"The Network's made multiple ahead-of-the-curve investments over the last years to strengthen the center-right movement and we're glad to see similar investments advocated for in today's report," American Action Network spokesman Dan Conston told The Huffington Post.
Other recommendations in the report were more critical of the practices of the independent conservative network. The first such suggestion blasts the largest expense incurred by nearly all of the major independent groups, stating, "Simply put, TV spending is out of control."
The biggest spenders on television advertising during the 2012 election were American Crossroads and Crossroads GPS, a duo founded by Rove and other top Republican strategists. Crossroads and its profligate television spending became one of the biggest targets after the election's many failures for Republicans.
"Outside groups, along with the RNC, did spend a lot on TV -- but against the backdrop of Obama running literally twice as many TV ads as Romney," Crossroads spokesman Jonathan Collegio wrote in an email to HuffPost. "Crossroads would have dedicated more resources to other platforms had that disparity not been so great."
Collegio stated that Crossroads endorsed the report's recommendations, and specifically, the report's call for more transparency between donors and the consultants running the groups about how the money is being spent, something that Collegio says Crossroads already practices.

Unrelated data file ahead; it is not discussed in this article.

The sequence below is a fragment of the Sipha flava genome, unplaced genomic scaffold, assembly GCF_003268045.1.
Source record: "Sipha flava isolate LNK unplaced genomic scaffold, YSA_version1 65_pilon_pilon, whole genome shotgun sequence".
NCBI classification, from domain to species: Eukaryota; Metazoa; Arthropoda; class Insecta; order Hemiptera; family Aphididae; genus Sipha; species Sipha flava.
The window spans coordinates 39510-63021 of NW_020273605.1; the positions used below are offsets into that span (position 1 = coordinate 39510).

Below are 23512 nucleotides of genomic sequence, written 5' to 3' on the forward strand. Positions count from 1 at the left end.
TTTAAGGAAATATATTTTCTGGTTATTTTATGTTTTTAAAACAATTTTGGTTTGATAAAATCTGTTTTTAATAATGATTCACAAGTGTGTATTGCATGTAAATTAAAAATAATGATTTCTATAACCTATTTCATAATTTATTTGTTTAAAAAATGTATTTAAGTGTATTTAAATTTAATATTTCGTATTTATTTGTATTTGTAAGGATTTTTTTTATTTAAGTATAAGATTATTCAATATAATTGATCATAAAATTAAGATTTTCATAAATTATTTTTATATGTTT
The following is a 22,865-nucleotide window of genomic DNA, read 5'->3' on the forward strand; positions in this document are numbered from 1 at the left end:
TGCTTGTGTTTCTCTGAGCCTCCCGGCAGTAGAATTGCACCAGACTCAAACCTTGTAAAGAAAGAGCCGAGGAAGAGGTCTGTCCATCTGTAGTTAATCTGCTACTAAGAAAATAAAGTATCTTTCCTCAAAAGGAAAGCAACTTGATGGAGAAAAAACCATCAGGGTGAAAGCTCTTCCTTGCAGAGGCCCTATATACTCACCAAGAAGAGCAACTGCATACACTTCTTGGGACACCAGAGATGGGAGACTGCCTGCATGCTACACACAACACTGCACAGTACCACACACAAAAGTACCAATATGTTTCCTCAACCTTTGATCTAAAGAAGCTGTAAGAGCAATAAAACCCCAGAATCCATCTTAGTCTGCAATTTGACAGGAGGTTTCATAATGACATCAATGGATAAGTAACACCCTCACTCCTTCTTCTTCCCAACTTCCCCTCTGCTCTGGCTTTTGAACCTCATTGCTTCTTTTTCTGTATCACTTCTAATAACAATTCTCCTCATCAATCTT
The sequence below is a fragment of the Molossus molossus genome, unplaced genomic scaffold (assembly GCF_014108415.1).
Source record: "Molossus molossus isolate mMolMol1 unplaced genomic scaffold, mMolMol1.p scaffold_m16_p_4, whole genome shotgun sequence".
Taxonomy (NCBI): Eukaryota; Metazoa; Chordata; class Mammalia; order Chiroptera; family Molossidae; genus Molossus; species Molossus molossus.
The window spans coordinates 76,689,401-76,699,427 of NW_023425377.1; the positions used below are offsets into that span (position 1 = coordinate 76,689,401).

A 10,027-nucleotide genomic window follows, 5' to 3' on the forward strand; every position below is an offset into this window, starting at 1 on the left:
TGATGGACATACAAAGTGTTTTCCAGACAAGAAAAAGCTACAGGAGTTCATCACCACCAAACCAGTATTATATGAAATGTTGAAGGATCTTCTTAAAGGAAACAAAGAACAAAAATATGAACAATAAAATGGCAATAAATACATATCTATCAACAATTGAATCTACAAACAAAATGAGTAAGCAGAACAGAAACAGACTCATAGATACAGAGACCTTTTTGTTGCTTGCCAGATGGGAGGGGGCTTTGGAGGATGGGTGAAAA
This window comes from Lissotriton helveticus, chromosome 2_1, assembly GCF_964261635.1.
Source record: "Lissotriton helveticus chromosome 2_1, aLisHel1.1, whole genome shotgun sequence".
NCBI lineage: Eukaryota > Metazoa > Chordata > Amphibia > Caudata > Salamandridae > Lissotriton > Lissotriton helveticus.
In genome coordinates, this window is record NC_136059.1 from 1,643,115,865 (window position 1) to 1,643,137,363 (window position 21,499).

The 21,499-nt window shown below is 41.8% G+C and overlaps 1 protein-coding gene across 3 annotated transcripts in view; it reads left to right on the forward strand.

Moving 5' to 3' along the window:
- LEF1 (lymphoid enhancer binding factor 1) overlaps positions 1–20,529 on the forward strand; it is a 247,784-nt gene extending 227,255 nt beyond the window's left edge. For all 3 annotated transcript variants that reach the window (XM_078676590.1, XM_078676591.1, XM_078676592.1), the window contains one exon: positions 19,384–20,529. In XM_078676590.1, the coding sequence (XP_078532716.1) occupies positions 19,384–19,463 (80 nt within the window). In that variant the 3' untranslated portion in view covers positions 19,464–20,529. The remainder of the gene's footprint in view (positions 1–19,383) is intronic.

"We endorse the RNC's recommendations that decision-makers should not have a financial incentive to choose one activity (such as TV) over another, and that all groups (including parties and campaigns) should be transparent with donors about consulting fees, conflicts of interest and incentives," Collegio wrote.
One of the most interesting recommendations in the RNC report is its call for the creation of a new independent group in the mold of American Bridge 21st Century, an opposition research and tracking super PAC that served during the 2012 election as the temporal lobe of a network of independent progressive groups.
"Well-funded conservative groups should seek to hire activists to track Democrat incumbents and candidates with video cameras constantly recording their every movement, utterance, and action," the report says, explaining the need to replicate the model of groups like American Bridge. "Within the applicable legal constraints, we need to create our own video content, bank it, and release it when it suits our candidates' needs."
"An allied group dedicated solely to research to establish a private archive and public website that does nothing but post inappropriate Democrat utterances and act as a clearinghouse for information on Democrats would serve as an effective vehicle for affecting the public issue debate," the report continues.
Chris Harris, spokesman for American Bridge, sent HuffPost a simple message in response to the RNC's stated desire to copy work such as theirs: "Imitation is the sincerest form of flattery."